The Trump administration will be remembered for enacting many policies that exacerbate human suffering, particularly its inhumane handling of immigration and refugees. In addition to packing people into cages at detention centers, tearing children from their mothers, and banning travel to the U.S. from several predominantly Muslim nations, Trump’s team eviscerated the U.S. refugee intake program. This year, it capped intake at a miserly 18,000 refugees (down from 110,000 in the last year of the Obama administration), during a time when more people have been forced to flee their homes than any period since the inception of the U.S. Refugee Admissions Program in 1980.
Joe Biden’s campaign website lays out a plan detailing how his administration would seek to “secure our values as a nation of immigrants.” He promises to reverse Trump’s policies, raise the number of refugees the U.S. will resettle to a morally more respectable 125,000, and tackle what he calls “the root causes of migration,” mainly through economic assistance.
This is a good start. But a future Biden-Harris administration should recognize that U.S. foreign policy has been one of the primary drivers of migration. Leaving aside the invasion of Iraq and Afghanistan, the bombing of Libya and support of the Saudi/UAE-led war in Yemen were catastrophic blunders that displaced and endangered millions of people. If the Democrats really want to help refugees, they should announce at the Democratic National Convention next week that they will stop making more of them.
To do this, they would need to double down on the party platform’s position of “not impos[ing] regime change on other countries” and commit to refraining from interventionist military or economic policies, including the Democratic Party’s historic infatuation with misplaced sanctions. Comprehensive economic sanctions by the U.S. have exacerbated the humanitarian crises in Venezuela and other countries, driving millions from their home and country, while failing to achieve the stated policy aims of regime change. A Biden administration should pledge to undertake an honest accounting of the humanitarian and policy impacts of economic sanctions.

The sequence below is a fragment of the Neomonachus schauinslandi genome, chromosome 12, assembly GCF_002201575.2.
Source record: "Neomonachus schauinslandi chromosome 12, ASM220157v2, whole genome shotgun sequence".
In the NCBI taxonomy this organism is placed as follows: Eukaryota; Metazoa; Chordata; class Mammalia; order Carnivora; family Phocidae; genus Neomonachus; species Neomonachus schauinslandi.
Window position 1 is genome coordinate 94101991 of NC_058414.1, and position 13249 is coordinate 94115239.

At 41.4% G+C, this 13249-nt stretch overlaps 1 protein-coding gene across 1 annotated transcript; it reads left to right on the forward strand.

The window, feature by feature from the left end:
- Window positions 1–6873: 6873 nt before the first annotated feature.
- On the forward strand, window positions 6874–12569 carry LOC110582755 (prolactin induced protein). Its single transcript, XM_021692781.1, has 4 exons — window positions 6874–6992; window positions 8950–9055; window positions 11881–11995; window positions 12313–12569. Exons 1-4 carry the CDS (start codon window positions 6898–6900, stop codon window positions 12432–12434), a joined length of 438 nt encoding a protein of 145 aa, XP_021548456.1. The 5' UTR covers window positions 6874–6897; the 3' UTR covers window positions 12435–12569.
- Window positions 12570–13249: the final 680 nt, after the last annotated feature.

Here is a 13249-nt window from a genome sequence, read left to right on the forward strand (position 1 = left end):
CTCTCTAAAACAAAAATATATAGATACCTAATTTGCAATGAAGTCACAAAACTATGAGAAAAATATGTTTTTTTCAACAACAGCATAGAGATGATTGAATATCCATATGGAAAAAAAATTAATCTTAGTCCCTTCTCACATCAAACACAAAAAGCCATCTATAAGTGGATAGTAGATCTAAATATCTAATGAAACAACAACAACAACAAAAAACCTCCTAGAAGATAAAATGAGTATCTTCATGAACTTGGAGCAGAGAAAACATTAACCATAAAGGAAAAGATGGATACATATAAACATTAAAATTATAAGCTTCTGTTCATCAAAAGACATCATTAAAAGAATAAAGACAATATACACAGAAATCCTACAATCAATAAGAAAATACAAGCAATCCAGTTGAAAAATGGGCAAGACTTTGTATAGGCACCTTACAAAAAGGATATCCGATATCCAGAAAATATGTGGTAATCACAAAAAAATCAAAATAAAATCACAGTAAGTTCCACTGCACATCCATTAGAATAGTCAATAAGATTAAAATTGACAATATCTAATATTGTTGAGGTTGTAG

Suffering from the region’s sustained destabilization, Syria remains the source of more refugees than any other country today, with 6.7 million Syrians displaced across the globe. The threat of continued mass exodus from Syria and neighboring Turkey hangs over Europe. Mitigating the drivers of Syrian displacement requires a fundamental shift in America’s existing approach to the country.
In the face of futile efforts to spur regime change, including the Obama administration’s half-hearted support for the Syrian opposition, the war has festered and morphed into a prolonged conflict. The U.S. fixation on removing Syrian President Bashar al-Assad impeded the battle against America’s real adversary, ISIS, and resulted in the rise of extremism now concentrated in Syria’s Idlib province.
The Trump administration has done little to improve on this situation, and the looming refugee crisis is set to worsen alongside the threat posed by the unresolved presence of thousands of ISIS fighters and their dependents in and around the Al Houl Camp in Northeast Syria. Preventing the expansion of our adversaries’ interests in Syria requires bold diplomacy, not short-sighted and untenable tactical military moves disguised as “containment.”
Finally, to minimize the refugee crisis, the Biden-Harris campaign should strongly condemn and seek to weed out systemic corruption in the United States, which often drives reckless U.S. foreign and military policies. Key Members of Congress have close ties to powerful arms corporations. Nearly one in three members on the Senate Defense Appropriations Subcommittee owns stock in weapons contractors. The Democrats should announce a plan to end conflicts of interest by enforcing all members serving on key oversight or budget committees as well as those occupying executive branch roles to divest in military stocks, and to refuse campaign contributions from the defense industry.
Under the Obama administration, the White House approved over $100 billion in arms sales to Saudi Arabia in support of its war in Yemen. Arms manufacturers successfully lobbied both the White House and Congress to support these sales, which have fueled the world’s largest humanitarian crisis. Three million Yemenis have been forced to flee since the start of the war in 2015, and more than 60 percent of Yemenis are acutely food insecure, all while the country is dealing with COVID-19 and a cholera endemic. The United States has taken in just 50 refugees from Yemen since 2015. In 2019, it took in one.
The DNC platform rightly pledges to end support for this war. And emergency humanitarian assistance, development assistance and refugee intake will all help. But to get to the real roots of many of the world’s refugee crises, the Biden team should look closer to home.
This article originally appeared in Responsible Statecraft.